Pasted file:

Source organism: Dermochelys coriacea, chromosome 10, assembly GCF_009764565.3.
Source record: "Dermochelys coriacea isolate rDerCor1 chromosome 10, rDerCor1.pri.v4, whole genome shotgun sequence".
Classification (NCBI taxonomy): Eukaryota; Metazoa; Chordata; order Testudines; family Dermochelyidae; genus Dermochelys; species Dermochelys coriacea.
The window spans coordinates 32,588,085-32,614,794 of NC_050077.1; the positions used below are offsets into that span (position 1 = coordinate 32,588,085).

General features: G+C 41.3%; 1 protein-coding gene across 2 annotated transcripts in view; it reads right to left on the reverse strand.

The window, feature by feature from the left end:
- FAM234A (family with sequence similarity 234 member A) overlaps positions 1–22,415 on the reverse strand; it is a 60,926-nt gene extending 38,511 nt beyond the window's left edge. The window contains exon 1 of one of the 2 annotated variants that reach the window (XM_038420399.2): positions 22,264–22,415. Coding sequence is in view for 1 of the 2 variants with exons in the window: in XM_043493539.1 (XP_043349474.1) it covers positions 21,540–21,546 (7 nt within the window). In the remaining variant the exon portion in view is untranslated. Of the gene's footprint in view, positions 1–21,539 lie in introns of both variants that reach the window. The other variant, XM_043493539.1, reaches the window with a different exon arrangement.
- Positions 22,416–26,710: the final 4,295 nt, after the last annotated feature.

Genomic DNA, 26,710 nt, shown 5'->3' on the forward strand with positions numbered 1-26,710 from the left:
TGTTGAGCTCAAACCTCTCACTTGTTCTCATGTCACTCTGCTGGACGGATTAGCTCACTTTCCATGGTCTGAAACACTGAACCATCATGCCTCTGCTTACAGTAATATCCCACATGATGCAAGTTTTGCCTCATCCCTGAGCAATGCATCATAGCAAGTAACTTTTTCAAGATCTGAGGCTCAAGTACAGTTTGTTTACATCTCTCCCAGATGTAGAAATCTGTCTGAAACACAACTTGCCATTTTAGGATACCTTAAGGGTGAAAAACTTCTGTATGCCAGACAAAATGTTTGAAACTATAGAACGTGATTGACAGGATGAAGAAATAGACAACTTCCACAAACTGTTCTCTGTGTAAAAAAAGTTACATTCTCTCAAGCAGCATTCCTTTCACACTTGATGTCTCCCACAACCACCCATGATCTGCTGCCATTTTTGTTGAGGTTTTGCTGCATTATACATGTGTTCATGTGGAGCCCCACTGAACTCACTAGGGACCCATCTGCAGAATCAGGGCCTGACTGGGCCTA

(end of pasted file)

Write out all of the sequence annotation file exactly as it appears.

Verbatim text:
Source organism: Dermochelys coriacea, chromosome 10, assembly GCF_009764565.3.
Source record: "Dermochelys coriacea isolate rDerCor1 chromosome 10, rDerCor1.pri.v4, whole genome shotgun sequence".
Classification (NCBI taxonomy): Eukaryota; Metazoa; Chordata; order Testudines; family Dermochelyidae; genus Dermochelys; species Dermochelys coriacea.
The window spans coordinates 32,588,085-32,614,794 of NC_050077.1; the positions used below are offsets into that span (position 1 = coordinate 32,588,085).

General features: G+C 41.3%; 1 protein-coding gene across 2 annotated transcripts in view; it reads right to left on the reverse strand.

The window, feature by feature from the left end:
- FAM234A (family with sequence similarity 234 member A) overlaps positions 1–22,415 on the reverse strand; it is a 60,926-nt gene extending 38,511 nt beyond the window's left edge. The window contains exon 1 of one of the 2 annotated variants that reach the window (XM_038420399.2): positions 22,264–22,415. Coding sequence is in view for 1 of the 2 variants with exons in the window: in XM_043493539.1 (XP_043349474.1) it covers positions 21,540–21,546 (7 nt within the window). In the remaining variant the exon portion in view is untranslated. Of the gene's footprint in view, positions 1–21,539 lie in introns of both variants that reach the window. The other variant, XM_043493539.1, reaches the window with a different exon arrangement.
- Positions 22,416–26,710: the final 4,295 nt, after the last annotated feature.

Genomic DNA, 26,710 nt, shown 5'->3' on the forward strand with positions numbered 1-26,710 from the left:
TGTTGAGCTCAAACCTCTCACTTGTTCTCATGTCACTCTGCTGGACGGATTAGCTCACTTTCCATGGTCTGAAACACTGAACCATCATGCCTCTGCTTACAGTAATATCCCACATGATGCAAGTTTTGCCTCATCCCTGAGCAATGCATCATAGCAAGTAACTTTTTCAAGATCTGAGGCTCAAGTACAGTTTGTTTACATCTCTCCCAGATGTAGAAATCTGTCTGAAACACAACTTGCCATTTTAGGATACCTTAAGGGTGAAAAACTTCTGTATGCCAGACAAAATGTTTGAAACTATAGAACGTGATTGACAGGATGAAGAAATAGACAACTTCCACAAACTGTTCTCTGTGTAAAAAAAGTTACATTCTCTCAAGCAGCATTCCTTTCACACTTGATGTCTCCCACAACCACCCATGATCTGCTGCCATTTTTGTTGAGGTTTTGCTGCATTATACATGTGTTCATGTGGAGCCCCACTGAACTCACTAGGGACCCATCTGCAGAATCAGGGCCTGACTGGGCCTA